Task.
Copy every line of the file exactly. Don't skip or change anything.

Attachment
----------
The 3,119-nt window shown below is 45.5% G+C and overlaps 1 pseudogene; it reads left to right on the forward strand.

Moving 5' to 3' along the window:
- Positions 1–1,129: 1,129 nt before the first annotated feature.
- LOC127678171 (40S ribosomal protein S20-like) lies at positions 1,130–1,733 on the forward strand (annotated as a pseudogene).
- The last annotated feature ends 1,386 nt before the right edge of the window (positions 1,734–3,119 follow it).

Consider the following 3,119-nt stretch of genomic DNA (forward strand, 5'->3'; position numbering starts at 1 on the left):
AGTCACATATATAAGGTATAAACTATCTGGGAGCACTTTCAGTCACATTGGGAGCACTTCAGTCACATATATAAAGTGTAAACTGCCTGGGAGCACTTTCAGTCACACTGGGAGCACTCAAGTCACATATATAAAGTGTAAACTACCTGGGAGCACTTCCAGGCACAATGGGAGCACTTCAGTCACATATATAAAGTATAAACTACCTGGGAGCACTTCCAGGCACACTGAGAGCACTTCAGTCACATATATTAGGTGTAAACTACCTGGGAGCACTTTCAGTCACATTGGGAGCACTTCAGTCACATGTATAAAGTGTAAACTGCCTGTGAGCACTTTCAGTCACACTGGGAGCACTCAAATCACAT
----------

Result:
The 3,119-nt window shown below is 45.5% G+C and overlaps 1 pseudogene; it reads left to right on the forward strand.

Moving 5' to 3' along the window:
- Positions 1–1,129: 1,129 nt before the first annotated feature.
- LOC127678171 (40S ribosomal protein S20-like) lies at positions 1,130–1,733 on the forward strand (annotated as a pseudogene).
- The last annotated feature ends 1,386 nt before the right edge of the window (positions 1,734–3,119 follow it).

Consider the following 3,119-nt stretch of genomic DNA (forward strand, 5'->3'; position numbering starts at 1 on the left):
AGTCACATATATAAGGTATAAACTATCTGGGAGCACTTTCAGTCACATTGGGAGCACTTCAGTCACATATATAAAGTGTAAACTGCCTGGGAGCACTTTCAGTCACACTGGGAGCACTCAAGTCACATATATAAAGTGTAAACTACCTGGGAGCACTTCCAGGCACAATGGGAGCACTTCAGTCACATATATAAAGTATAAACTACCTGGGAGCACTTCCAGGCACACTGAGAGCACTTCAGTCACATATATTAGGTGTAAACTACCTGGGAGCACTTTCAGTCACATTGGGAGCACTTCAGTCACATGTATAAAGTGTAAACTGCCTGTGAGCACTTTCAGTCACACTGGGAGCACTCAAATCACAT